In early March, Cleveland Cavaliers mega-star LeBron James filed paperwork with the NBA to change his number from No. 23 to No. 6. Why is this a big deal for Cleveland? A player must only file for a number change with the league when he intends to stay with the same team. At worst, this is an indication that the Cavs are still on his radar for a landing spot next season. At best, it’s a clear indication he intends to stay.
In honor of this change to No. 6, here are six of the greatest, most epic moments in Cavaliers history.
LeBron plays the Pistons on his own in game No. 5 – In 2007, the Cavaliers found themselves playing in the Eastern Conference Finals for the first time since 1992. Their opponent, the Detroit Pistons, had knocked them out of the playoffs the prior season. With the series tied at two games apiece and game No. 5 winding down in Detroit, LeBron James decided it was time to dominate. By scoring the last 25 points for the Cavaliers in regulation and two overtime periods, he sealed the victory. His scoring of 48 points in that game is still a Cavs record for the playoffs.
Miracle of Richfield – Since their inception in 1970, the Cleveland Cavaliers had been a troubled franchise. That all changed during the 1975-76 season when the Cavs reached the playoffs for the first time in their existence. Their first playoff series with the Washington Bullets culminated with a dramatic game No. 7 at Richfield Coliseum. Dick Snyder’s 5-foot runner off the glass with four seconds on the clock slammed the door on the Bullets, and the Miracle of Richfield was complete.
NBA Draft Lottery of 2003 – Never has the opening of an envelope captivated the city of Cleveland like it did on May 22, 2003. Even though Cleveland had tied for the league’s worst record the season before, they had less than a 25-percent chance at the No. 1 selection. Finally, the ball bounced Cleveland’s way. Deputy NBA Commissioner Russ Granik opened the final envelope revealing the Cavaliers logo and the city rejoiced. The Cavs were awarded the No. 1 pick, and there was little doubt they’d be selecting the franchise-saving LeBron James.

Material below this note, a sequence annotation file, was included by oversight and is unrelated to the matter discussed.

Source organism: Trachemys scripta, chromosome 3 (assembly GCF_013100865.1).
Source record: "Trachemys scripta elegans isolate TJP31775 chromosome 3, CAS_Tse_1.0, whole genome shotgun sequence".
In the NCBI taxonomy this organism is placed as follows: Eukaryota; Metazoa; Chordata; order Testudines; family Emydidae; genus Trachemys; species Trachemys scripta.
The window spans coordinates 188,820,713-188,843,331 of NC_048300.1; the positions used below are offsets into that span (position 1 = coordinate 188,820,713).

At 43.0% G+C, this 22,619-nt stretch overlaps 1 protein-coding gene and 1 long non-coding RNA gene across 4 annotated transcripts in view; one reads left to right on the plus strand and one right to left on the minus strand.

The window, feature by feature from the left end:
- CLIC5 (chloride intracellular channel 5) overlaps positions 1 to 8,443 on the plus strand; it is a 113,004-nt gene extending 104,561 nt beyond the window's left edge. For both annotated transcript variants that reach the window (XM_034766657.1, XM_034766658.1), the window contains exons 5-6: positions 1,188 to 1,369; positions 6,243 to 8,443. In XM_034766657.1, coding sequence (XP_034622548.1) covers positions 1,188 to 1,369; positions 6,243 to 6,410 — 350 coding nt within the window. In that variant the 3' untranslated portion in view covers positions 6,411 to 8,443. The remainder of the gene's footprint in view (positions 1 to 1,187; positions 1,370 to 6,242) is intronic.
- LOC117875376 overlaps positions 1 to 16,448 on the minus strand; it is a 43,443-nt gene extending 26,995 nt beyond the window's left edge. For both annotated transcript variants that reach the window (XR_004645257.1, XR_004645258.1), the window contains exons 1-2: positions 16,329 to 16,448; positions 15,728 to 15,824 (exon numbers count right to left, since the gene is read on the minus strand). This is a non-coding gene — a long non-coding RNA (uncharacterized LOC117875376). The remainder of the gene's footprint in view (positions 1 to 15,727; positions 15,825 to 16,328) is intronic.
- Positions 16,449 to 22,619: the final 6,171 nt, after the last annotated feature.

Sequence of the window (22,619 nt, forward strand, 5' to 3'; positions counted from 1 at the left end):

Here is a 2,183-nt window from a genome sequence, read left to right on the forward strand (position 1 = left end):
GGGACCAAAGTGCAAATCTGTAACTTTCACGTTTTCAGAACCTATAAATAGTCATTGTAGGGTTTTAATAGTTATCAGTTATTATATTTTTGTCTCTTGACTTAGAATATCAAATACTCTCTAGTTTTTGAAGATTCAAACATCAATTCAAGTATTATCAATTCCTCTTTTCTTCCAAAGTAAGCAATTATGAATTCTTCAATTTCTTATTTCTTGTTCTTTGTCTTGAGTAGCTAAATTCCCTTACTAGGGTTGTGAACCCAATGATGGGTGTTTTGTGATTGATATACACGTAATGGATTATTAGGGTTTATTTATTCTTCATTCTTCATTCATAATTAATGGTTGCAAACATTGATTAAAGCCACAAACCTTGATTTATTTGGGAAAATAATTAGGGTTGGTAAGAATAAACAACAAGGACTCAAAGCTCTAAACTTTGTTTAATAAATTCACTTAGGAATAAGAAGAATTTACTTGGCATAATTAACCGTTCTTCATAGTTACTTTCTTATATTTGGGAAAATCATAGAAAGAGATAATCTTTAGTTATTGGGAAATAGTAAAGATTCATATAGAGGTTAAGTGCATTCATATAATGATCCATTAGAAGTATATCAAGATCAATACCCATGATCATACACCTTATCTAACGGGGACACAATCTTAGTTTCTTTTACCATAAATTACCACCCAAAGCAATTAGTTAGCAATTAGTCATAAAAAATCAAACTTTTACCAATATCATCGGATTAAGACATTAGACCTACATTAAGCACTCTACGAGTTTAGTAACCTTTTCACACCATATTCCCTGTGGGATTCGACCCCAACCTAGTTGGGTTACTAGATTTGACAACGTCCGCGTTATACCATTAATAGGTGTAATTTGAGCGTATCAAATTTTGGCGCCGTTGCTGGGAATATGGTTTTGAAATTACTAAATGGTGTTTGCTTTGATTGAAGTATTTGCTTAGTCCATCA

Larry Bird’s final game – The Cavaliers knocked off the Celtics while advancing to the Eastern Conference Finals in 1992. It proved to be Larry Legend’s final game in the NBA. The Cavs crushed Bird and the Celtics 122-104 with six Cavs players scoring in double figures. It was a fine spring day at Richfield Coliseum to witness one of the greatest offensive displays in Cavs history.
“The Shot“ – The Browns have “The Drive,” the Indians have “Game No. 7.” No list would be complete without an acknowledgement of this most famous heartbreaker in Cavaliers history. Michael Jordan, aka Cavs Killer, jump-started his career with his famous game-winning shot over Craig Ehlo in the 1989 playoffs. The deciding game of the series prematurely ended the season for the finals-bound Cavaliers and launched Jordan and the Bulls into NBA immortality.
To the Finals – While it will always be LeBron’s team, it was Daniel Gibson’s performance in game No. 6 of the 2007 Eastern Conference Finals that assured the Cavs their first NBA Finals appearance in franchise history. The rookie’s clutch three-point shooting (5-5 from beyond the arc) sent the Detroit Pistons home and pushed the city to a fever pitch. The Cavs won 98-82 and the party in Cleveland lasted well into the morning.